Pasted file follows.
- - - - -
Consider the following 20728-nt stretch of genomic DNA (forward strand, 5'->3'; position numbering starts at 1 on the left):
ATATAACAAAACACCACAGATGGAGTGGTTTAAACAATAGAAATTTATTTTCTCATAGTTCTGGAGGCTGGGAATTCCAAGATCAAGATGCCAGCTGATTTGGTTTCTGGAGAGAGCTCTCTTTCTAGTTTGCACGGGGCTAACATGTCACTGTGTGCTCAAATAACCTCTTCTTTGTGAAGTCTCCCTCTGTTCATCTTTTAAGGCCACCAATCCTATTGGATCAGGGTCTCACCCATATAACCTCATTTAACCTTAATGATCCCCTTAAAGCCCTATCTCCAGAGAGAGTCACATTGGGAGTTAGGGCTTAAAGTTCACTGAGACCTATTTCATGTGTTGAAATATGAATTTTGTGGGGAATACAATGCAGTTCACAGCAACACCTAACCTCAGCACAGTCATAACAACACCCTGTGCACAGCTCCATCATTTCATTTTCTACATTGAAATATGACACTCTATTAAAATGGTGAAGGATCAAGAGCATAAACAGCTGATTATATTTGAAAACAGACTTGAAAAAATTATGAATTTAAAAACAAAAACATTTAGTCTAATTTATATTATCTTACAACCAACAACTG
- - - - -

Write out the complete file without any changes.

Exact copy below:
Consider the following 20728-nt stretch of genomic DNA (forward strand, 5'->3'; position numbering starts at 1 on the left):
ATATAACAAAACACCACAGATGGAGTGGTTTAAACAATAGAAATTTATTTTCTCATAGTTCTGGAGGCTGGGAATTCCAAGATCAAGATGCCAGCTGATTTGGTTTCTGGAGAGAGCTCTCTTTCTAGTTTGCACGGGGCTAACATGTCACTGTGTGCTCAAATAACCTCTTCTTTGTGAAGTCTCCCTCTGTTCATCTTTTAAGGCCACCAATCCTATTGGATCAGGGTCTCACCCATATAACCTCATTTAACCTTAATGATCCCCTTAAAGCCCTATCTCCAGAGAGAGTCACATTGGGAGTTAGGGCTTAAAGTTCACTGAGACCTATTTCATGTGTTGAAATATGAATTTTGTGGGGAATACAATGCAGTTCACAGCAACACCTAACCTCAGCACAGTCATAACAACACCCTGTGCACAGCTCCATCATTTCATTTTCTACATTGAAATATGACACTCTATTAAAATGGTGAAGGATCAAGAGCATAAACAGCTGATTATATTTGAAAACAGACTTGAAAAAATTATGAATTTAAAAACAAAAACATTTAGTCTAATTTATATTATCTTACAACCAACAACTG